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March 20, 1933


The opinion of the court was delivered by: INCH

INCH, District Judge.

The respondent New York Silk Dyeing Company, Inc., maintains a dock at Tenth street, College Point, in this district, where it received from time to time cargoes of coal consigned to it.

Libelant's barge Elsie with a cargo of coal consigned to said respondent arrived at this dock the morning of September 9, 1931, and was unloaded.

 While the barge was at this dock it was damaged by contact with a half sunken float or raft. Libelant sues for such damage.

 The original libel was against the respondent and two individuals, one George Jeuck and one Ike Isaacs.

 Subsequently, libelant, by order, was permitted to file an amended libel. The case against Jeuck, the owner of the raft, was discontinued, at the trial, by consent, while Isaacs defaulted, and his default was duly noted.

 The facts briefly are as follows: The coal boat Elsie was about 12 years old. She was about 100 feet long. Her capacity for a full load was 600 tons of coal. At the time of the accident she was carrying 236 tons and was drawing about 4 feet. Her sides were about 13 feet 6. Her bow was a "cutaway" to the extent of about 4 1/2 or 5 feet. Her master was named Wedell.

 About 9 o'clock in the morning, September 9, 1931, at high water, the Elsie arrived at the coal dock of the silk company, carrying this load of coal consigned to it and was placed with her portside against the dock. Apparently she was in good condition.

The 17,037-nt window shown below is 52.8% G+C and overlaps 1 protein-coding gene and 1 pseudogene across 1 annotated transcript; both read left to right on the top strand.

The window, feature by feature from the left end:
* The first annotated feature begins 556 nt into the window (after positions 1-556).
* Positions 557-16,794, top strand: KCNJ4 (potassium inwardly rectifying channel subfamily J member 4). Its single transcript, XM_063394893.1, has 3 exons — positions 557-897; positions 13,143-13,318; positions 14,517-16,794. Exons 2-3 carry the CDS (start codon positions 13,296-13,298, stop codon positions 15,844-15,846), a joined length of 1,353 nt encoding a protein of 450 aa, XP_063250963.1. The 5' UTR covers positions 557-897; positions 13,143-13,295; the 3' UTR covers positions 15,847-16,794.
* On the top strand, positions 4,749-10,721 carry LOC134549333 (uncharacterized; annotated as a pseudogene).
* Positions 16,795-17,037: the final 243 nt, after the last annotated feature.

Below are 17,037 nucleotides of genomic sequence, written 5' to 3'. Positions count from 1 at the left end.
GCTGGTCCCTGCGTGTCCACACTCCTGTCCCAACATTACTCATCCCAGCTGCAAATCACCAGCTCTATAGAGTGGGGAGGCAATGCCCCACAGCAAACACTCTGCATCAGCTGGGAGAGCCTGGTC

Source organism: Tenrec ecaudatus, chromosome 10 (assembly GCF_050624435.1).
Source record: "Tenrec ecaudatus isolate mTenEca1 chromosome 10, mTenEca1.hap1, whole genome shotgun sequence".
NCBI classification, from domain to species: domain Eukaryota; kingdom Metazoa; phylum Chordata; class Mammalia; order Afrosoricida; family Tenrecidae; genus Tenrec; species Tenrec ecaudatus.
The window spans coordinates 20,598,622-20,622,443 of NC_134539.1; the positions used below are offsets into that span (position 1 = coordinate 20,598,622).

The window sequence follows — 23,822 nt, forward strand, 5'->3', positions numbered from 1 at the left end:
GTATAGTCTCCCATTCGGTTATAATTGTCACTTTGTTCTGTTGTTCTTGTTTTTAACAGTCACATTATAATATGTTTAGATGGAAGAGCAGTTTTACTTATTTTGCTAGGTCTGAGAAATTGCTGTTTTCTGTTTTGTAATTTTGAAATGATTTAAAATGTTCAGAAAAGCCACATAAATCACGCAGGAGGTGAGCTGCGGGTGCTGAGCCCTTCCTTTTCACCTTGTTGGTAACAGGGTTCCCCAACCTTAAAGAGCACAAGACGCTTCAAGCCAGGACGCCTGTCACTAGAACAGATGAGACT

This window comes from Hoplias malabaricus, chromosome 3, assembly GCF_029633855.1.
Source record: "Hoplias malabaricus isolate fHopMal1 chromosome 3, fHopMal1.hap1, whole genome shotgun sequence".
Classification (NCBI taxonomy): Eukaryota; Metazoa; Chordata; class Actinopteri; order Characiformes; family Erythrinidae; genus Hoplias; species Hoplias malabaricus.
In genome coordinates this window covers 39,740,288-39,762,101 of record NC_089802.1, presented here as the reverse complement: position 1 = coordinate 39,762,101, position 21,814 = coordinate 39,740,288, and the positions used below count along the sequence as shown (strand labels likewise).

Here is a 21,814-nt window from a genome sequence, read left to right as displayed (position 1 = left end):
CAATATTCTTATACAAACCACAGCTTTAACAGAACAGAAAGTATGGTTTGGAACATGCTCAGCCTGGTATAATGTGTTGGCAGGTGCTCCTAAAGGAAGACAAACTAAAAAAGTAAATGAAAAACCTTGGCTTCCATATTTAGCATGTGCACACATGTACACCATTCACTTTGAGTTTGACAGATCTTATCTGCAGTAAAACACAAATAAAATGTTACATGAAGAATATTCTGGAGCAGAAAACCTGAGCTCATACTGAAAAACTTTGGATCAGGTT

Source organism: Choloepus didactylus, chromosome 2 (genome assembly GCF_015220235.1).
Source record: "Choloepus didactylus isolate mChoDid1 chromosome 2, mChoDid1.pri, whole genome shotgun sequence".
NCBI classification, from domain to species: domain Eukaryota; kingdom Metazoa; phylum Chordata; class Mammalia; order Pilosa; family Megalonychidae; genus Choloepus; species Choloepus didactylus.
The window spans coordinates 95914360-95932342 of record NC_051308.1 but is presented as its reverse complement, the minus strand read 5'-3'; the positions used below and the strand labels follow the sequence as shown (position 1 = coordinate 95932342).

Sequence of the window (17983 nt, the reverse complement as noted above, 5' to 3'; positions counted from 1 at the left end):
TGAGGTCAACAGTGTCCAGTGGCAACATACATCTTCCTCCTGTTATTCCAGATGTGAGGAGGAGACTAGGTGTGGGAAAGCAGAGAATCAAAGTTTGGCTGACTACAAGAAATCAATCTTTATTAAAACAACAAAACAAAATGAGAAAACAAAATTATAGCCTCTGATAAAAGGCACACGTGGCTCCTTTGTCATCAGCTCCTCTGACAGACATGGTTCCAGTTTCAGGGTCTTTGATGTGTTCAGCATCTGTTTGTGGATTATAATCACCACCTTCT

This dock extended about 10 feet on each side of the Elsie. The position of the Elsie placed her stern about 12 or 15 feet from what is called Kramer's dock, while her bow pointed to the end of the respondent's dock. About opposite thie end, but in front of the property of another party, there lay, substantially submerged, a raft or pontoon. This raft was held in place by a line from a ring at the end nearest to the Elsie to the property in front of which it lay. The raft was approximately 43X19 feet. However, even at high water, sufficient of the raft appeared to indicate her presence.

 In fact there is no difficulty in finding that all concerned knew at once, when the Elsie arrived, of the presence of this raft. This is not a case of some hidden or unsuspected obstruction.

 The Elsie was thus berthed alongside this dock with a space of at least 6 feet between her bow and the raft, or almost 12 feet between her bottom and the raft, while her stern was approximately 12 feet from Kramer's dock.

 The Elsie remained in the position described the rest of the day, and through the tides, without incident.

 The silk company had previously hired the stevedore Isaacs by contract at 50 cents a ton, and he and his gang were present. The Hamburg (C.C.A.) 204 F. 590; The Teno (C.C.A.) 47 F.2d 197.

 Isaacs and his workmen proceeded to start her unloading by means of a bucket on the end of a boom attached to a mast stationed on the dock which bucket would reach about to the middle of the Elsie. They started the unloading at the second stern hatch.

 Wedell, her master, when he first arrived and saw this raft off his bow and observed the berth given to his boat was apparently satisfied that it was safe, for he inquired from the superintendent of the silk company, Mr. Williams, "if it were safe to get too close to this raft." "He told me I should keep clear of it, leave enough of room so I would not hang up on it." Wedell thereupon let his boat stay there.

 The following morning September 10, about highwater, and apparently in order to work the bucket nearer the stern, the Elsie was shifted a short distance forward, and when the tide fell about 2 o'clock in the afternoon it was found that the port bow of the Elsie "was up against this sunken raft."

 Wedell then spoke to Isaacs and they endeavored to move the Elsie back, but as her stern was aground, due to low water, "we could not budge her." During that time certain planks in her bow "about 3 feet up on the bottom" were damaged. Later that night when the tide rose they succeeded in getting the bow off the wreck.